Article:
Morris says she has long explored and “[interrogated the] overarching question of freedom, and I do it by considering all of the ways that racism manifests—structurally, individually, culturally and in internalized ways.” In her books, she covers the criminalization of youth as well as “culturally competent and gender-responsive learning environments for Black girls in confinement.” She considers all education work to be “freedom work,” and says this lens will inform G4GC’s vision of “girls and women having access to equity and justice.”
“It is my hope that in our efforts to resource the movement work that is currently manifesting, we are able to intentionally include a robust investment strategy that provides for the greatest opportunities for our girls to be free.”
A Dearth of Funding
G4GC focuses on increasing funding and other opportunities for girls of color and their organizations, as philanthropy is not centering these girls’ needs and priorities. In 2012, the Unequal Lives report from the Southern Rural Black Women’s Initiative found that of $4.8 billion in philanthropic investments for the U.S. South, 5.4% went to programs focused on women and girls, and less than 1% focused on Black women and girls.
During research for a 2019 G4GC report, “Start from the Ground Up: Increasing Support for Girls of Color,” the group held town halls with young women across the country. It found that of the grants awarded to organizations for girls of color in 2014, only 20% addressed issues these girls identified as critical, like mental health and affordable housing.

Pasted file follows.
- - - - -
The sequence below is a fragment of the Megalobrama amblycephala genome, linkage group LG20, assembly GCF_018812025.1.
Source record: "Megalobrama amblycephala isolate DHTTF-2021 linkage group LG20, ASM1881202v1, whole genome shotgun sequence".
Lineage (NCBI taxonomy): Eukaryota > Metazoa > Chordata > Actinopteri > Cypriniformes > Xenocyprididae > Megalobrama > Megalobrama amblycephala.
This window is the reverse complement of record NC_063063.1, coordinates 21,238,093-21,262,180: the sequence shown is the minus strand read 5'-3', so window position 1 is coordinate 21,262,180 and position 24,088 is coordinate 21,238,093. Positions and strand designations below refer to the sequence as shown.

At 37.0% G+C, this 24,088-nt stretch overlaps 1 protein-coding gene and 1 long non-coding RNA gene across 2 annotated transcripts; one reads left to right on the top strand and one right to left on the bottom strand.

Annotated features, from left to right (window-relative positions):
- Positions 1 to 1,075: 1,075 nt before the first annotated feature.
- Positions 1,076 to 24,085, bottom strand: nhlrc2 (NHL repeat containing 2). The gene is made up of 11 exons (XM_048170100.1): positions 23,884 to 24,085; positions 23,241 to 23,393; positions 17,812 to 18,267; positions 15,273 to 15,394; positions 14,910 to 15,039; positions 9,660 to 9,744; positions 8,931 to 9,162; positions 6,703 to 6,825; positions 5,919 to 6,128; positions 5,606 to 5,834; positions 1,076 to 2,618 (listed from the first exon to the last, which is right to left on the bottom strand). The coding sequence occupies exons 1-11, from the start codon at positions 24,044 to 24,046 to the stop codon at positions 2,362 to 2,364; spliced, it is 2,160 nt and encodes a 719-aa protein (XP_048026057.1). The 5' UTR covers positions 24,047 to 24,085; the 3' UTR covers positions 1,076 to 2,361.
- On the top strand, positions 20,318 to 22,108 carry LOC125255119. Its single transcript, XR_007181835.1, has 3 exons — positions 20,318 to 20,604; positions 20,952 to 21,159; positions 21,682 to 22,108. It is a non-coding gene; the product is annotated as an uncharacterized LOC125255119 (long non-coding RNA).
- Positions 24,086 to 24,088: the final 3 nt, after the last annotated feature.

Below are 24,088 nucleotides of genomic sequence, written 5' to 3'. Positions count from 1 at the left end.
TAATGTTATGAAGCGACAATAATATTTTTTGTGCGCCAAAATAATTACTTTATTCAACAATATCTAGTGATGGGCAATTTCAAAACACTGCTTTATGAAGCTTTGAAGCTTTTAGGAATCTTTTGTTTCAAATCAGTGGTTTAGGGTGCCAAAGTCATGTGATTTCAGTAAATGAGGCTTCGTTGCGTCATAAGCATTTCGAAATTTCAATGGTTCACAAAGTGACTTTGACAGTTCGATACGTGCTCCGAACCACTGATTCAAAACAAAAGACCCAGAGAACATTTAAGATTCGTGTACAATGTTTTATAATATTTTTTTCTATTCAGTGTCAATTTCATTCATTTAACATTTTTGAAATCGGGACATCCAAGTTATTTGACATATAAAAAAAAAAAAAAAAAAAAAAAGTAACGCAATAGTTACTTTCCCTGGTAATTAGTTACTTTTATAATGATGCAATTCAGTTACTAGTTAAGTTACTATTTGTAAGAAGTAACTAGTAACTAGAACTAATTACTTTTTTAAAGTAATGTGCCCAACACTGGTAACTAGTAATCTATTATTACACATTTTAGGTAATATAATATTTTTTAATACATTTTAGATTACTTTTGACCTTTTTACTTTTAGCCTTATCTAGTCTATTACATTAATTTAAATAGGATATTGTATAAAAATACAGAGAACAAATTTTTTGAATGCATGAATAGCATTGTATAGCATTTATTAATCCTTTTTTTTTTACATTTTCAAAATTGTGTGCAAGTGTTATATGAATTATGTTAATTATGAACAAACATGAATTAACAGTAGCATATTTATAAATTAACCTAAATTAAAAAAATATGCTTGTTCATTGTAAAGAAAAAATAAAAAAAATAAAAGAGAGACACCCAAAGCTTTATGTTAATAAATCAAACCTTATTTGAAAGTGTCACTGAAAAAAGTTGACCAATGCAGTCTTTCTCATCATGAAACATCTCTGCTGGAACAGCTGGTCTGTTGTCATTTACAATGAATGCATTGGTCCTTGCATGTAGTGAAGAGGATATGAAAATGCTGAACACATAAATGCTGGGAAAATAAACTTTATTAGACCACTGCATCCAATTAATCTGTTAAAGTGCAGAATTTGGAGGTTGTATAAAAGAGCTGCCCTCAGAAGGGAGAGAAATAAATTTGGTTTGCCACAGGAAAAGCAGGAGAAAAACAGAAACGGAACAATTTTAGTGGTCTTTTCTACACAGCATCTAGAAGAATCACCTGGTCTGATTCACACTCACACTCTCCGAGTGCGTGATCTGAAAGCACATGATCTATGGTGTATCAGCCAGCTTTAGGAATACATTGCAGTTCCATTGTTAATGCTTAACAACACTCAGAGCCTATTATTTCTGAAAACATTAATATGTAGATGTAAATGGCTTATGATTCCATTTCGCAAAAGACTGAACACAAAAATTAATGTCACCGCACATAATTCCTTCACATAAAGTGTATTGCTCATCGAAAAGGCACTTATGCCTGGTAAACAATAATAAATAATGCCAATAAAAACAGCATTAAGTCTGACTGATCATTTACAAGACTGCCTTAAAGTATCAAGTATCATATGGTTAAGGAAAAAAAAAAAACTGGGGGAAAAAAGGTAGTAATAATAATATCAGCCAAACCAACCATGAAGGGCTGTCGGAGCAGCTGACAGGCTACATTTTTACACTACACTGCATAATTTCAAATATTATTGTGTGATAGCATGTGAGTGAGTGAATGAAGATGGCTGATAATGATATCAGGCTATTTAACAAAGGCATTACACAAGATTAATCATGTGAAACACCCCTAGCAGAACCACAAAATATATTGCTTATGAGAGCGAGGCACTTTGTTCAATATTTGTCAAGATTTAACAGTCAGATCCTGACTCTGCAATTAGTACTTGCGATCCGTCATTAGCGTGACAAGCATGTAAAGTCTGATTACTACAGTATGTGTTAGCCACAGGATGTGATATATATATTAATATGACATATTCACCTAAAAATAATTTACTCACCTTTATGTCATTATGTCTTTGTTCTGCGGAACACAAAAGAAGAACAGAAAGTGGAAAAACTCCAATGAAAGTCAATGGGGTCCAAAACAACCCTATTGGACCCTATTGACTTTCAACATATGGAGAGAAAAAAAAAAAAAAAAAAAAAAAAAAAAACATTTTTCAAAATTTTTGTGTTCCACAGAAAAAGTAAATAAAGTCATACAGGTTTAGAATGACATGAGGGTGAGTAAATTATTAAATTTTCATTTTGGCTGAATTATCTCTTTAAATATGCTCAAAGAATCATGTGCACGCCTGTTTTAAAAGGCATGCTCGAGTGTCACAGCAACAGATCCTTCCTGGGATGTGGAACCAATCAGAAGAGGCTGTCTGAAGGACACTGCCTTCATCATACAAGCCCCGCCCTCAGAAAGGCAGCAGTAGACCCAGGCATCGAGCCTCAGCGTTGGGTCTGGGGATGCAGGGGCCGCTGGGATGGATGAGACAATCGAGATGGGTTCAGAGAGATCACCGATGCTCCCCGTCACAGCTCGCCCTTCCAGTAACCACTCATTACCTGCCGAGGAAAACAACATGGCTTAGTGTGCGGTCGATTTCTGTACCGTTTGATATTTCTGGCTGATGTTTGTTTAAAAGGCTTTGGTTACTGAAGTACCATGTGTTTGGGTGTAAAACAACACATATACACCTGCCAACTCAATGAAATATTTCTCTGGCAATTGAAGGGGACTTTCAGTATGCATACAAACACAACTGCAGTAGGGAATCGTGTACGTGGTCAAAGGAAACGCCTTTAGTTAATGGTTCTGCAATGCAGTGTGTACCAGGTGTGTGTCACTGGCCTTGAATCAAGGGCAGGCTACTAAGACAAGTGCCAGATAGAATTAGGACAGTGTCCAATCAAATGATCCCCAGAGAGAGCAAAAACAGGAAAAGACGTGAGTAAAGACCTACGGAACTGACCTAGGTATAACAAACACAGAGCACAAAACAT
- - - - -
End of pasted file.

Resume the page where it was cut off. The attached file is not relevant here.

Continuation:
In early July, the Ms. Foundation for Women published a study on philanthropic giving toward the approximately 65 million women and girls of color in the U.S. Drawing on Candid grant data on groups who work with these populations, as well as funder and grantee surveys, it found philanthropic giving to women and girls of color accounts for about 0.5% of the $66.9 billion foundations gave in 2018 (using Giving USA data).
A few years earlier, in 2018, the Ms. Foundation released a five-year strategic plan that outlined a $25 million commitment to invest in women and girls of color and gender equity. Other major funding efforts that have targeted girls of color in recent years include Prosperity Together, a collaboration between the Obama White House, state-based women’s foundations and others; and NoVo’s 2016 $90 million commitment to “support and deepen the movement for girls and young women of color” in the U.S.
As we recently covered, NoVo has been a leading funder and ally for women and girls of color (including as a founding partner of G4GC) but recently took a big step back to revamp its focuses and strategies. It previously granted over $700 million to benefit crucial causes like adolescent girls’ rights, the leadership of women and girls of color, and efforts to end gender-based violence.
Earlier this year, to the dismay of many activists, it announced its “Advance Adolescent Girls’ Rights” team was departing, following other significant staff cuts, the departure of its long-term leader Pamela Shifman, and the abandonment of its ambitious Women’s Building project in Manhattan. NoVo reportedly intends to support adolescent girls through a new, yet-to-be-established freestanding nonprofit in the future. It also eliminated a grantmaking program called Ending Violence Against Girls and Women, along with most multiyear grants, which had been a lauded trademark of its funding style.